In other words if target one is 3800 meters away and we are going slowly faster than he is, you would set the TDC to 4000 meters and wait for the ship to “come on” to the range you have set by watching your centiradian count increase to the desired value as you gain on the ship. When the ship hits the proper centiradian, re-center the scope onto the ship and fire away. Your timing may change slightly on your second shot from your earlier readings due to you maneuvering ahead or behind. The times will be very close though and you can use them or pay attention to the 2nd torpedo run time and adjust your firing time accordingly. Your goal is to have simultaneous impacts, or close to it. This way the ships have no way to evade if alerted by an impact heard earlier and he turns and ruins the target solution you so carefully worked on.
After firing, I go to all ahead full and turn about 90 degrees away from the convoy course.
Just before torpedo impact I switch to electric engines and listen to the explosions while watching from the bridge in binoculars.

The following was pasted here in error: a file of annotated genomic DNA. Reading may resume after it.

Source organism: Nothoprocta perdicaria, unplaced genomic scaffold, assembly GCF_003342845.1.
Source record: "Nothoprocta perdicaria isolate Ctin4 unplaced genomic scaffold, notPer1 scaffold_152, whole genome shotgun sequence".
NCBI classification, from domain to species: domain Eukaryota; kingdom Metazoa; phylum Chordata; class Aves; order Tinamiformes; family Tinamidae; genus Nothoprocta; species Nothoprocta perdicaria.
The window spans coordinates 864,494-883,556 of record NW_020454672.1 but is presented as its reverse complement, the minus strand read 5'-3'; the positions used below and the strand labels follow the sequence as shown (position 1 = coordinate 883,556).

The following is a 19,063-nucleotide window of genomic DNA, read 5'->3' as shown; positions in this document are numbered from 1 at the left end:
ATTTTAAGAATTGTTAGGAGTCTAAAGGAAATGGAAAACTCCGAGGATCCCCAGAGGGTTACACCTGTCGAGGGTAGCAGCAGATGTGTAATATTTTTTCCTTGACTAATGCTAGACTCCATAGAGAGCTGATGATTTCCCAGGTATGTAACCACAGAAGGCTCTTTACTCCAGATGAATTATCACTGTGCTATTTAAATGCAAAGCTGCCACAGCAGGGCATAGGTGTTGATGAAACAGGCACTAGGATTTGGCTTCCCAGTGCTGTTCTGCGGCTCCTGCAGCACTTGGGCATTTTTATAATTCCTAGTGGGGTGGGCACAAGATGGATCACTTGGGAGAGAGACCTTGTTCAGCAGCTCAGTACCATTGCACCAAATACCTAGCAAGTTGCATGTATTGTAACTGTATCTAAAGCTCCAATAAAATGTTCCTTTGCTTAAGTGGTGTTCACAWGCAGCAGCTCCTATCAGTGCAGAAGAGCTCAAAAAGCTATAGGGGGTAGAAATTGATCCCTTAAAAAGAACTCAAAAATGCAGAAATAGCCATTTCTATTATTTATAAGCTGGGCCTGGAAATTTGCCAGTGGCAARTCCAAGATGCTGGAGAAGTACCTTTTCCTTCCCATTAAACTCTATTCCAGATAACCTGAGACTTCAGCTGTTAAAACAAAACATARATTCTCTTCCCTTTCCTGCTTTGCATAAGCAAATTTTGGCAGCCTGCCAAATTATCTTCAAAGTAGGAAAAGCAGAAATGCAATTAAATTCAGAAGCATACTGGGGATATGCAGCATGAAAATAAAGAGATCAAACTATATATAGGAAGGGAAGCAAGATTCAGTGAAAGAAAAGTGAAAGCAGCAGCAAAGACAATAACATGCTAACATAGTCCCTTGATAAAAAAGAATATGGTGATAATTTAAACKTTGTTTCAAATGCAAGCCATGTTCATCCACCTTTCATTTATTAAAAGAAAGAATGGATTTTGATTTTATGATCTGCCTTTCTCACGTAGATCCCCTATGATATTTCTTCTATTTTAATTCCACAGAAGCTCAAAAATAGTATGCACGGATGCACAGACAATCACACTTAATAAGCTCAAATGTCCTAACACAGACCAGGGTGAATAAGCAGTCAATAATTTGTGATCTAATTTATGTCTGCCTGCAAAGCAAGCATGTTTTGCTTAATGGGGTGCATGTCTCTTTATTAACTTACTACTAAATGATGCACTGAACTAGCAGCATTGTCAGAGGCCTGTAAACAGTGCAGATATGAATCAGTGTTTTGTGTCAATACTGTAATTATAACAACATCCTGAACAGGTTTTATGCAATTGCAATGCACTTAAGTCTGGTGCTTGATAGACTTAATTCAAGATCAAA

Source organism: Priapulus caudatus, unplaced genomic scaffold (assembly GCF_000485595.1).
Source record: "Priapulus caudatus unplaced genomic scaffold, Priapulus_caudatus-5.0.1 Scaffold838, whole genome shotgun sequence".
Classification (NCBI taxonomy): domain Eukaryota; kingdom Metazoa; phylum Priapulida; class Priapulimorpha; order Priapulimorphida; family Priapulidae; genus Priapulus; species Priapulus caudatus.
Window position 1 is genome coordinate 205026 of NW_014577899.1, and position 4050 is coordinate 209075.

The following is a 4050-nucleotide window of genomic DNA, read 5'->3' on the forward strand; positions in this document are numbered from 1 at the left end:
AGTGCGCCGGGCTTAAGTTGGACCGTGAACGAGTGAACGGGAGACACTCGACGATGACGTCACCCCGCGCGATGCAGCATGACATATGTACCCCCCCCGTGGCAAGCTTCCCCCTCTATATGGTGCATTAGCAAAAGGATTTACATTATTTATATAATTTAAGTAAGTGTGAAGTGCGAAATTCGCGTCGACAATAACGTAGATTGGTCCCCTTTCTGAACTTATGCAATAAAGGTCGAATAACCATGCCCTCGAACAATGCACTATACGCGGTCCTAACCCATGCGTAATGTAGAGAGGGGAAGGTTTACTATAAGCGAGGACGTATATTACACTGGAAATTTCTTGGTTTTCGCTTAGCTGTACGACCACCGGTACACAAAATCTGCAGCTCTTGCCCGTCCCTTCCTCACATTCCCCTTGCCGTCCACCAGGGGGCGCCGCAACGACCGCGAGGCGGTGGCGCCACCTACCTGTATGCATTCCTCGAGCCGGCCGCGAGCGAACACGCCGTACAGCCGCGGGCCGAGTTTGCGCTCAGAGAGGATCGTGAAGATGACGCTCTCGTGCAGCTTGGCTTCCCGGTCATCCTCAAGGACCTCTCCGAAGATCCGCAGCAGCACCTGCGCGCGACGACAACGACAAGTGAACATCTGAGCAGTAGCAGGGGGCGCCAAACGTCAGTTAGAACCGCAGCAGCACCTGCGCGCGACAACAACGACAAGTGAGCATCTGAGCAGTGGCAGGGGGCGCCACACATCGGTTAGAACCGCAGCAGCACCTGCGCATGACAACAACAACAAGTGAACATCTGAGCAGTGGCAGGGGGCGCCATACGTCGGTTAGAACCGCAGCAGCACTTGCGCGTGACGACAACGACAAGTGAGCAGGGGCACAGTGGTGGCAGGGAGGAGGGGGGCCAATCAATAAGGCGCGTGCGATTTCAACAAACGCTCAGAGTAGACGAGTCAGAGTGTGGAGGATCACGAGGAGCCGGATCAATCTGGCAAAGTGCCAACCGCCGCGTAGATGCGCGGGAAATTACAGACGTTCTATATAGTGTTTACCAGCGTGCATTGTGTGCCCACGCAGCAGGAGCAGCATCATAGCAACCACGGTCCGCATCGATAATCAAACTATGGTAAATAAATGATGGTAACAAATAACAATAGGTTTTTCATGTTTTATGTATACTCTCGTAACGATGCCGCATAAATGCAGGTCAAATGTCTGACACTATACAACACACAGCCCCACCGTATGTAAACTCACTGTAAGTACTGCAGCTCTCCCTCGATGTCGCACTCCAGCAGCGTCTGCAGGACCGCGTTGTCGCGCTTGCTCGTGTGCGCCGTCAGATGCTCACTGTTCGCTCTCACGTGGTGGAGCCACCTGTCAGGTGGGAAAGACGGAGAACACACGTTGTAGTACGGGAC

Once you hit two ships in this manner you can up your game and hit three or four using the same procedures.
Evading After Impact
- If you followed the guide closely, you should be well out of detection range.
- Run at full ahead while listening to the impacts and move away from the convoy and escorts.
- If you are detected, go deep and the head start you have on the escorts will guarantee they never find you by the time they get to your position.
- Always turn away from the convoy and head in the opposite direction of them if escorts are attacking you. They will break off the attack to catch up with the convoy if you move away. They seem to hunt me forever if I try to stay in the area.
If you followed this guide there should be no reason you did not sink at least the first ship you shot at. After all the steps become familiar to you it becomes second nature to get multiple hits. The advantage of staying on the surface is you can run ahead of the convoy base course and be set up for attack number two long before the convoy has settled down. Dive only if necessary to evade escorts. Surface attacks are much easier.